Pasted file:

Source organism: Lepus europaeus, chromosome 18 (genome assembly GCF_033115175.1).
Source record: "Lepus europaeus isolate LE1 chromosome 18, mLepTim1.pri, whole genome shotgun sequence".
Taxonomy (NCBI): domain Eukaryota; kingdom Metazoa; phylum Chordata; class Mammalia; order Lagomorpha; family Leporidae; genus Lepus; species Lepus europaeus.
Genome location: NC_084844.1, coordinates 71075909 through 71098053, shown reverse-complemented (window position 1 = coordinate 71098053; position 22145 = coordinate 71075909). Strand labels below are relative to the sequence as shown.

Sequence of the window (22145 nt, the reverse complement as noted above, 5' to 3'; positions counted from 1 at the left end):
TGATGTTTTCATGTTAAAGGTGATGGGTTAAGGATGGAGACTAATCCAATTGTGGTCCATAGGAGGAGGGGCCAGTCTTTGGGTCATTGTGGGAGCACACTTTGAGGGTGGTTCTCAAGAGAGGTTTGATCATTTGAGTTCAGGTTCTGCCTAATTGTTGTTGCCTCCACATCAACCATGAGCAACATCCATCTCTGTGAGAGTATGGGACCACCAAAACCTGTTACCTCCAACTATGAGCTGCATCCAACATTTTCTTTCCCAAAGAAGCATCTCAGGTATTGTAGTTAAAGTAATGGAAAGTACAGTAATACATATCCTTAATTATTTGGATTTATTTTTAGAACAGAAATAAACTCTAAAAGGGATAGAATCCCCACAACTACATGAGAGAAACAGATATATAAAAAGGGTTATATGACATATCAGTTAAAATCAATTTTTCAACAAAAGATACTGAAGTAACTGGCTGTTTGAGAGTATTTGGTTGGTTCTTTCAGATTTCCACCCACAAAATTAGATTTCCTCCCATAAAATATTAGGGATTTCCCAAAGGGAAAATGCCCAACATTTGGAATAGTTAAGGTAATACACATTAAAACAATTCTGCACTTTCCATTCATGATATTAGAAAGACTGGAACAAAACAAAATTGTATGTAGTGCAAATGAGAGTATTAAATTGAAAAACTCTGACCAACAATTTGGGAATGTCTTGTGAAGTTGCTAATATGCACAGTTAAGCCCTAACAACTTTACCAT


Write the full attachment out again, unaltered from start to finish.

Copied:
Source organism: Lepus europaeus, chromosome 18 (genome assembly GCF_033115175.1).
Source record: "Lepus europaeus isolate LE1 chromosome 18, mLepTim1.pri, whole genome shotgun sequence".
Taxonomy (NCBI): domain Eukaryota; kingdom Metazoa; phylum Chordata; class Mammalia; order Lagomorpha; family Leporidae; genus Lepus; species Lepus europaeus.
Genome location: NC_084844.1, coordinates 71075909 through 71098053, shown reverse-complemented (window position 1 = coordinate 71098053; position 22145 = coordinate 71075909). Strand labels below are relative to the sequence as shown.

Sequence of the window (22145 nt, the reverse complement as noted above, 5' to 3'; positions counted from 1 at the left end):
TGATGTTTTCATGTTAAAGGTGATGGGTTAAGGATGGAGACTAATCCAATTGTGGTCCATAGGAGGAGGGGCCAGTCTTTGGGTCATTGTGGGAGCACACTTTGAGGGTGGTTCTCAAGAGAGGTTTGATCATTTGAGTTCAGGTTCTGCCTAATTGTTGTTGCCTCCACATCAACCATGAGCAACATCCATCTCTGTGAGAGTATGGGACCACCAAAACCTGTTACCTCCAACTATGAGCTGCATCCAACATTTTCTTTCCCAAAGAAGCATCTCAGGTATTGTAGTTAAAGTAATGGAAAGTACAGTAATACATATCCTTAATTATTTGGATTTATTTTTAGAACAGAAATAAACTCTAAAAGGGATAGAATCCCCACAACTACATGAGAGAAACAGATATATAAAAAGGGTTATATGACATATCAGTTAAAATCAATTTTTCAACAAAAGATACTGAAGTAACTGGCTGTTTGAGAGTATTTGGTTGGTTCTTTCAGATTTCCACCCACAAAATTAGATTTCCTCCCATAAAATATTAGGGATTTCCCAAAGGGAAAATGCCCAACATTTGGAATAGTTAAGGTAATACACATTAAAACAATTCTGCACTTTCCATTCATGATATTAGAAAGACTGGAACAAAACAAAATTGTATGTAGTGCAAATGAGAGTATTAAATTGAAAAACTCTGACCAACAATTTGGGAATGTCTTGTGAAGTTGCTAATATGCACAGTTAAGCCCTAACAACTTTACCAT